What you need to know about the CDC’s new mask guidance for the vaccinated
The Centers for Disease Control and Prevention has announced new guidance that fully vaccinated people should wear masks indoors if they are in a region where there’s substantial transmission.
“The guidance is designed primarily to protect unvaccinated people and those with compromised immune systems, who may not respond ideally to the vaccines,” said Dr. Robert Citronberg, executive medical director of infectious disease and prevention for Advocate Aurora Health.
He said what is behind the change is new information that suggests the viral load, meaning the amount of virus in the respiratory tracts of people with the new Delta infection, is higher than previously thought, even in vaccinated persons. That can translate to contagiousness.
“The higher the viral load, the more contagious you are, so the masking guidance was adjusted to reflect this. The delta strain appears to be much more contagious than the original strain of the virus.” said Dr. Citronberg.
Dr. Citronberg said while there is some evidence that even fully vaccinated people may be contagious, the good news is that even when fully vaccinated people are infected, they are still very unlikely to get seriously ill, require hospitalization or die.
While masking helps prevent transmission, Dr. Citronberg said a more efficient strategy to prevent transmission to the unvaccinated is to get them vaccinated. He said the CDC suggesting mask wearing indoors in some areas again may be taking away an incentive for those who have been or get vaccinated.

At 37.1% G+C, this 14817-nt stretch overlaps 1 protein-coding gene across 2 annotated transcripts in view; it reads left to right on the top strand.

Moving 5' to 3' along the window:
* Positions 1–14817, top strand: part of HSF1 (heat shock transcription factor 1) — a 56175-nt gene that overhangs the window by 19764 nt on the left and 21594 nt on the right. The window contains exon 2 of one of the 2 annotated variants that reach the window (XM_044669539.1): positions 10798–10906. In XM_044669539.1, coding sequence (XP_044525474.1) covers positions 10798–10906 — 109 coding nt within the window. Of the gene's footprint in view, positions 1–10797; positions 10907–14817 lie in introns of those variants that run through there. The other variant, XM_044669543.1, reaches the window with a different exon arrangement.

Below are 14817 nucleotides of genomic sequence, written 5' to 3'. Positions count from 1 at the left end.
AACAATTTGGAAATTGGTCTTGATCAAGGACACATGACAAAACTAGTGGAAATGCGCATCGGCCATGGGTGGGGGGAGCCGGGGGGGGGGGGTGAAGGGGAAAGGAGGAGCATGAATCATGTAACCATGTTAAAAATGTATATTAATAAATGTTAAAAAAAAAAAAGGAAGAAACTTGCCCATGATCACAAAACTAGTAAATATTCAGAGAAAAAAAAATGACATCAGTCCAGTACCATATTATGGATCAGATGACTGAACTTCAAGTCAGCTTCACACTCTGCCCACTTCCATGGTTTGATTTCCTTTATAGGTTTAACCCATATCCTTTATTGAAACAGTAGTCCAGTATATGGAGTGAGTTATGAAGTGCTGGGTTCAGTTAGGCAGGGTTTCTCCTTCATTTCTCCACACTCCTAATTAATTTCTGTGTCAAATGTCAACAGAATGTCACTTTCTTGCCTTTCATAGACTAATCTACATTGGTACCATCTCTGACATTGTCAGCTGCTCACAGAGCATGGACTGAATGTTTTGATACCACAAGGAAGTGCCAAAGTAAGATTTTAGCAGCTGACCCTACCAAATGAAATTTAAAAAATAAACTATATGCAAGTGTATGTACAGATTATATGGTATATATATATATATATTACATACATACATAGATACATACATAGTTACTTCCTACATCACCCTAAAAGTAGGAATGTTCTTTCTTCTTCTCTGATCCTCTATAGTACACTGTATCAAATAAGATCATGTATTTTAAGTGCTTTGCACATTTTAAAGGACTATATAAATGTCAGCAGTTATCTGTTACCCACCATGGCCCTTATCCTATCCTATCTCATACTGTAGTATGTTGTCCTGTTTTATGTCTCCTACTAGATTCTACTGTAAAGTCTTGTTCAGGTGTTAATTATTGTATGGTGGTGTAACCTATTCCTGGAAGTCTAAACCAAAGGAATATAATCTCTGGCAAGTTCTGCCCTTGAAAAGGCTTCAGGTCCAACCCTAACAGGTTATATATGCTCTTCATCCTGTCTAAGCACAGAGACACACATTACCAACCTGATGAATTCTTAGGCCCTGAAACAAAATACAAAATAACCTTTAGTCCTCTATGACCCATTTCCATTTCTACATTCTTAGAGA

The new guidance may also be confusing for vaccinated people to know where they should be masking indoors, Dr. Citronberg cautioned. He hopes and expects the CDC will issue some clarification in the next few days to make the guidance easier to understand.
The CDC is also recommending universal indoor masking at K-12 schools, regardless of vaccination status.
“It’s really the belt and suspenders approach,” said Dr. Citronberg, “The top priority is to do everything possible to ensure in-person learning. I don’t have any objection to the guidance because in-person learning is so important. What they’re basically trying to do is take out all the variables that might jeopardize in-person learning, so I think it’s a good strategy.”
This new guidance from the CDC comes right as Lollapalooza is set to kick off. Thousands of people will gather at the four day music festival at Grant Park in Chicago.
“The good news is, it’s an outdoor event. We know that transmission of this disease is much less likely in outdoor settings compared to indoor settings. The problem with Lollapalooza is that there are 100,000 people standing shoulder to shoulder each day, in very close proximity, so there’s probably a higher risk of transmission,” said Dr. Citronberg.
Dr. Citronberg said if a person is not vaccinated, they should consider not going to the music festival. If a person who is unvaccinated does decide to go, Dr. Citronberg said they should wear a N95 or KN95 mask to provide maximum protection.
About the Author
Brittany Lewis is a media relations coordinator at Advocate Aurora Health. She previously worked as a reporter at TV stations around the Midwest, including Milwaukee. She studied at DePaul University where she majored in Journalism and Public Relations. Brittany enjoys traveling, hanging out by Lake Michigan, trying new restaurants and spending time with friends and family.